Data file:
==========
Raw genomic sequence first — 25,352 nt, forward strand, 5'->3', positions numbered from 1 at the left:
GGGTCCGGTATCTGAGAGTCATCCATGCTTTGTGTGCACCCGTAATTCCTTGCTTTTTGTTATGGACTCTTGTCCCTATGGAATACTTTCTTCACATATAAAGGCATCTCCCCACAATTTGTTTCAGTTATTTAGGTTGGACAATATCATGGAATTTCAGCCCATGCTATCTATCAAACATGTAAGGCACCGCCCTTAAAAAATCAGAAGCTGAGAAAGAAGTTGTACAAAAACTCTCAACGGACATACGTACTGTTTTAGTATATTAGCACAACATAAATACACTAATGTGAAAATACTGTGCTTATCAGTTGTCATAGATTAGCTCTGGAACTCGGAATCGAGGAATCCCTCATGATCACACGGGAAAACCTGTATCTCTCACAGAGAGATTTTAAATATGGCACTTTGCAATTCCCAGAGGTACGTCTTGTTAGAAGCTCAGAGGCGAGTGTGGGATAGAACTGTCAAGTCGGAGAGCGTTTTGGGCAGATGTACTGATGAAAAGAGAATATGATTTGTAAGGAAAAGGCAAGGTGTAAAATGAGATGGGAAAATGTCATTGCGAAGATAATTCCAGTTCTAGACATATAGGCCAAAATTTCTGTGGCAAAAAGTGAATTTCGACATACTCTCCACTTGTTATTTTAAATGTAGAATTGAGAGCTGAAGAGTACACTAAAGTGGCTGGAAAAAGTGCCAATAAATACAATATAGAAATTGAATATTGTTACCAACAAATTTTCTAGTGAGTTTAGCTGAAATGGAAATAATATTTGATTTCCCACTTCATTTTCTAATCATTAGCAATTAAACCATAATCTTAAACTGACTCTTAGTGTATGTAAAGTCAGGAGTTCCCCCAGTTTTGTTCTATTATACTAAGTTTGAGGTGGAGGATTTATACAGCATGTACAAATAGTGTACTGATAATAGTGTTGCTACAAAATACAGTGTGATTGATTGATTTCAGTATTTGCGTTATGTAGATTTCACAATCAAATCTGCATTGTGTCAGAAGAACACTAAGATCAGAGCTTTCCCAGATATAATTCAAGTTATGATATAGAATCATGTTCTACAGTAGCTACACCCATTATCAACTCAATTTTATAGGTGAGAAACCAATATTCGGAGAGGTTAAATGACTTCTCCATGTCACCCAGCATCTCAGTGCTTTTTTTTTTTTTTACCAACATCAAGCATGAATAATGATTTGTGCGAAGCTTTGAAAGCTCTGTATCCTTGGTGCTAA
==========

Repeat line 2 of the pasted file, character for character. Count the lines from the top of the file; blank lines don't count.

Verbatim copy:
GGGTCCGGTATCTGAGAGTCATCCATGCTTTGTGTGCACCCGTAATTCCTTGCTTTTTGTTATGGACTCTTGTCCCTATGGAATACTTTCTTCACATATAAAGGCATCTCCCCACAATTTGTTTCAGTTATTTAGGTTGGACAATATCATGGAATTTCAGCCCATGCTATCTATCAAACATGTAAGGCACCGCCCTTAAAAAATCAGAAGCTGAGAAAGAAGTTGTACAAAAACTCTCAACGGACATACGTACTGTTTTAGTATATTAGCACAACATAAATACACTAATGTGAAAATACTGTGCTTATCAGTTGTCATAGATTAGCTCTGGAACTCGGAATCGAGGAATCCCTCATGATCACACGGGAAAACCTGTATCTCTCACAGAGAGATTTTAAATATGGCACTTTGCAATTCCCAGAGGTACGTCTTGTTAGAAGCTCAGAGGCGAGTGTGGGATAGAACTGTCAAGTCGGAGAGCGTTTTGGGCAGATGTACTGATGAAAAGAGAATATGATTTGTAAGGAAAAGGCAAGGTGTAAAATGAGATGGGAAAATGTCATTGCGAAGATAATTCCAGTTCTAGACATATAGGCCAAAATTTCTGTGGCAAAAAGTGAATTTCGACATACTCTCCACTTGTTATTTTAAATGTAGAATTGAGAGCTGAAGAGTACACTAAAGTGGCTGGAAAAAGTGCCAATAAATACAATATAGAAATTGAATATTGTTACCAACAAATTTTCTAGTGAGTTTAGCTGAAATGGAAATAATATTTGATTTCCCACTTCATTTTCTAATCATTAGCAATTAAACCATAATCTTAAACTGACTCTTAGTGTATGTAAAGTCAGGAGTTCCCCCAGTTTTGTTCTATTATACTAAGTTTGAGGTGGAGGATTTATACAGCATGTACAAATAGTGTACTGATAATAGTGTTGCTACAAAATACAGTGTGATTGATTGATTTCAGTATTTGCGTTATGTAGATTTCACAATCAAATCTGCATTGTGTCAGAAGAACACTAAGATCAGAGCTTTCCCAGATATAATTCAAGTTATGATATAGAATCATGTTCTACAGTAGCTACACCCATTATCAACTCAATTTTATAGGTGAGAAACCAATATTCGGAGAGGTTAAATGACTTCTCCATGTCACCCAGCATCTCAGTGCTTTTTTTTTTTTTTACCAACATCAAGCATGAATAATGATTTGTGCGAAGCTTTGAAAGCTCTGTATCCTTGGTGCTAA